UOTW #24

39 year old female presents with a history of anti phospholipid syndrome and previous MI presents with sudden onset of LUQ abdominal pain. She states that she has not been taking her warfarin for the past 2 years.



Answer: LV thrombus with splenic thromboembolism

This patient’s presentation of sudden onset of severe abdominal pain with hypodense splenic lesions suggests embolic splenic infarction.  The echocardiogram here demonstrates a hypokinetic apical left ventricle.  A hyperechoic mobile mass is visible at the apex of the left ventricle, this is most consistent with LV thrombus in this clinical setting.

  • In patients with suspected embolic effects, a definite cardiac etiology is found by TTE in 10-15% of the cases.1
  • Common causes of cardiac thrombi include atrial fibrillation, focal wall motion defects, ejection fraction <20%, rheumatic mitral stenosis, cardiac aneurysms, congenital heart disease and prosthetic valves.
  • Overall, atrial fibrilliation is thought to be the most common source of arterial emboli.2
  • Current ACC/AHA guidelines recommend an echo in patients presenting with an abrupt occlusion of a major peripheral or visceral artery.1
  • Accuracy of detecting a cardiac thrombus is extremely user dependent.1
  • There are several normal structures that may be mistaken for thrombus, including chordae, trabeculae, papillary muscles, and muscle bundles (such as the moderator band).1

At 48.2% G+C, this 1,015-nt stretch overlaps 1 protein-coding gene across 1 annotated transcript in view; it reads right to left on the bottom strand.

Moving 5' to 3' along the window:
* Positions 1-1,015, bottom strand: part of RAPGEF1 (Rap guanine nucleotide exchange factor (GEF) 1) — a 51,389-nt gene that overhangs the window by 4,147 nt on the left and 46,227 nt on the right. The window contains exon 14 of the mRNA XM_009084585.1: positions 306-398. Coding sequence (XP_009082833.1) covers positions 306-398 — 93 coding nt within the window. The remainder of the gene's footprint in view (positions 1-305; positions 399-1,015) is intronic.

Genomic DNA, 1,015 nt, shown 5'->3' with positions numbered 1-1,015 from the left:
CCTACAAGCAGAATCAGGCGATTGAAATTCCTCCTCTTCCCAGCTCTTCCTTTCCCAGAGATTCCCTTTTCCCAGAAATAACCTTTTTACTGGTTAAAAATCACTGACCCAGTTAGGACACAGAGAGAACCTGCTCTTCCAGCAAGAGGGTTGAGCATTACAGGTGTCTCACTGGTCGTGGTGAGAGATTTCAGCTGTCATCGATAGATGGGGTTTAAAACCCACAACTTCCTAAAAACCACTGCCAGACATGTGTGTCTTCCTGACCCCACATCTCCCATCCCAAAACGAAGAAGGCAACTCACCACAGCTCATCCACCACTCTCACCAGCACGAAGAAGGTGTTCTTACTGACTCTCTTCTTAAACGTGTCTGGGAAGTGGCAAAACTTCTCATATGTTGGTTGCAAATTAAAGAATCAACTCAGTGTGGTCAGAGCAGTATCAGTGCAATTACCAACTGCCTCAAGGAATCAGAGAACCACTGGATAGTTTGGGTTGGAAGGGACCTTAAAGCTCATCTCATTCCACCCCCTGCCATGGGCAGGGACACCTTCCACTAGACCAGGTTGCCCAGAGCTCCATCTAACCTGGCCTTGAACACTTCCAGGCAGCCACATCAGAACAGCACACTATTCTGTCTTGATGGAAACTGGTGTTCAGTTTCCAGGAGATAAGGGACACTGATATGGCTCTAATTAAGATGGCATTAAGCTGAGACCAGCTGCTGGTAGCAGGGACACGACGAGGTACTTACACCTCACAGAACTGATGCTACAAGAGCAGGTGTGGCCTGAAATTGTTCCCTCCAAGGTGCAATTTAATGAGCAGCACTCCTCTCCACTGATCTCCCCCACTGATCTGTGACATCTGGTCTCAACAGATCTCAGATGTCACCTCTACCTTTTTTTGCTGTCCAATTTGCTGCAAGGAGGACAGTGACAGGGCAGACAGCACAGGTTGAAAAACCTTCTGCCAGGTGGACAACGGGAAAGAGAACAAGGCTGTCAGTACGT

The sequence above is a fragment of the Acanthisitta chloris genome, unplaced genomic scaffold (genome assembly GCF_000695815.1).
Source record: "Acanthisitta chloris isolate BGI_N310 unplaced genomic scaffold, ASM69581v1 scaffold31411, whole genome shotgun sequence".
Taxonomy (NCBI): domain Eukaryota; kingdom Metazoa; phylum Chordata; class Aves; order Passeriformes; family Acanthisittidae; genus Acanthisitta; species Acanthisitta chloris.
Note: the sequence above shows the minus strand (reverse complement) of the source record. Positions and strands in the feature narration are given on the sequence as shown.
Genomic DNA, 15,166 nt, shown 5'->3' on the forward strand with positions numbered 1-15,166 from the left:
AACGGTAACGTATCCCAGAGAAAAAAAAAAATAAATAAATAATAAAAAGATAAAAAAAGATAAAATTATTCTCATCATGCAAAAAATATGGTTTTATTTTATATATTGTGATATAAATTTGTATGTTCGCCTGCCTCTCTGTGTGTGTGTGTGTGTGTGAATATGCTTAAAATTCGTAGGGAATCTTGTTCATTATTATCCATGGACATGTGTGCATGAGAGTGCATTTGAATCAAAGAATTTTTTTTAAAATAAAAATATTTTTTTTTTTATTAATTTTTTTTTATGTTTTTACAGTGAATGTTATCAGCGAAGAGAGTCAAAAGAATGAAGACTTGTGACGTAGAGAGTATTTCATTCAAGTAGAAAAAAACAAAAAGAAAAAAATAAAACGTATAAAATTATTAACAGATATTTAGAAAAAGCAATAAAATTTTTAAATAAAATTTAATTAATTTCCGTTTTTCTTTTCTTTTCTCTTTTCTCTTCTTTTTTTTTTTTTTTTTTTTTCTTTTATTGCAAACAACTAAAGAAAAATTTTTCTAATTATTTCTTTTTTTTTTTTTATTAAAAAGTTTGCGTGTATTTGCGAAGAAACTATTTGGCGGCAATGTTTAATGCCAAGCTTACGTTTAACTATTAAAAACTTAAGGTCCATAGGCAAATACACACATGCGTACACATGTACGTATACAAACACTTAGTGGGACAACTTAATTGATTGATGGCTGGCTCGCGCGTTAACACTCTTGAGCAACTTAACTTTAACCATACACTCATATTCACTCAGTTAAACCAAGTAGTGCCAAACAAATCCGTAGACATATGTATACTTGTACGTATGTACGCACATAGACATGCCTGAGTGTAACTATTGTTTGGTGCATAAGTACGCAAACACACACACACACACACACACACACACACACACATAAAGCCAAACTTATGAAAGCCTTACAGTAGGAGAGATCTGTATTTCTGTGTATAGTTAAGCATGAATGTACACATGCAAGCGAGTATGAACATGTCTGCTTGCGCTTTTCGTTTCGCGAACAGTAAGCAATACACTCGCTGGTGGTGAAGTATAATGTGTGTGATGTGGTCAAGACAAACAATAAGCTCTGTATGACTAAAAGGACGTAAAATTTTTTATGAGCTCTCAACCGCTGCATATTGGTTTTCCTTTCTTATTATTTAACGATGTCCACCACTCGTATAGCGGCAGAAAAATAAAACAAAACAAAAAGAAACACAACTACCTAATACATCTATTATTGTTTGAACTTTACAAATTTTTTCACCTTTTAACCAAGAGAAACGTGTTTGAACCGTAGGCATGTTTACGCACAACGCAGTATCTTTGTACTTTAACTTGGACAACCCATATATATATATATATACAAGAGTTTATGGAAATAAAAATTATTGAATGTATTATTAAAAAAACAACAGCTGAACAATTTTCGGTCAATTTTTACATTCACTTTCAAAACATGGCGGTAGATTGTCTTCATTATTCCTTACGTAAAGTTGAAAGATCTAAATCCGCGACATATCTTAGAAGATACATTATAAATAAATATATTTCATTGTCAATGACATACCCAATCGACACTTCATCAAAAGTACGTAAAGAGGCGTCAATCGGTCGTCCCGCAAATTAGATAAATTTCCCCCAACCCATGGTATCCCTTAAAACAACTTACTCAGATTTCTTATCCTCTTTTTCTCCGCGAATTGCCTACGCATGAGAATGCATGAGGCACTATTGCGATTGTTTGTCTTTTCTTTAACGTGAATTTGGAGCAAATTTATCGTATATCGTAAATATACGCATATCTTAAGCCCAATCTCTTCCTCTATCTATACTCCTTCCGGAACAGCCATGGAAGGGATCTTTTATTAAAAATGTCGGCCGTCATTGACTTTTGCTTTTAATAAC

• When evaluating the heart for thrombus, special attention must be paid to the apical area. A thrombus is usually visualized there, and is generally somewhat more echogenic than the underlying heart tissue.1
  • The most common manifestations of arterial embolism are strokes and acute lower limb ischemia.2
  • Cardiac thromboembolic events to the spleen are associated with myocardial infarction, dilated cardiomyopathy and vegetation of infected valves.4
  • The most common presentation of splenic infarction is left upper quadrant or diffuse abdominal pain and fever.4

Jacob Avila, MD, RDMS

  1. Otto, C. (2013). Textbook of clinical echocardiography (5th ed.). Philadelphia, Pa.: Saunders. [Amazon]
  2. Lyaker MR, Tulman DB, Dimitrova GT, Pin RH, Papadimos TJ. Arterial embolism. Int J Crit Illn Inj Sci. 2013;3(1):77-87Pepi M, Evangelista A, Nihoyannopoulos P, et al. Recommendations for echocardiography use in the diagnosis and management of cardiac sources of embolism: European Association of Echocardiography (EAE) (a registered branch of the ESC). Eur J Echocardiogr. 2010;11(6):461-76. [PDF]
  3. Goerg C, Schwerk WB. Splenic infarction: sonographic patterns, diagnosis, follow-up, and complications. Radiology. 1990;174(3 Pt 1):803-7. [pubmed]
  4. Rose M, Dinour D, Chisin R. Splenic infarction: a complication of cardiac catheterization. Clin Cardiol. 1992;15(9):697-8. [pubmed]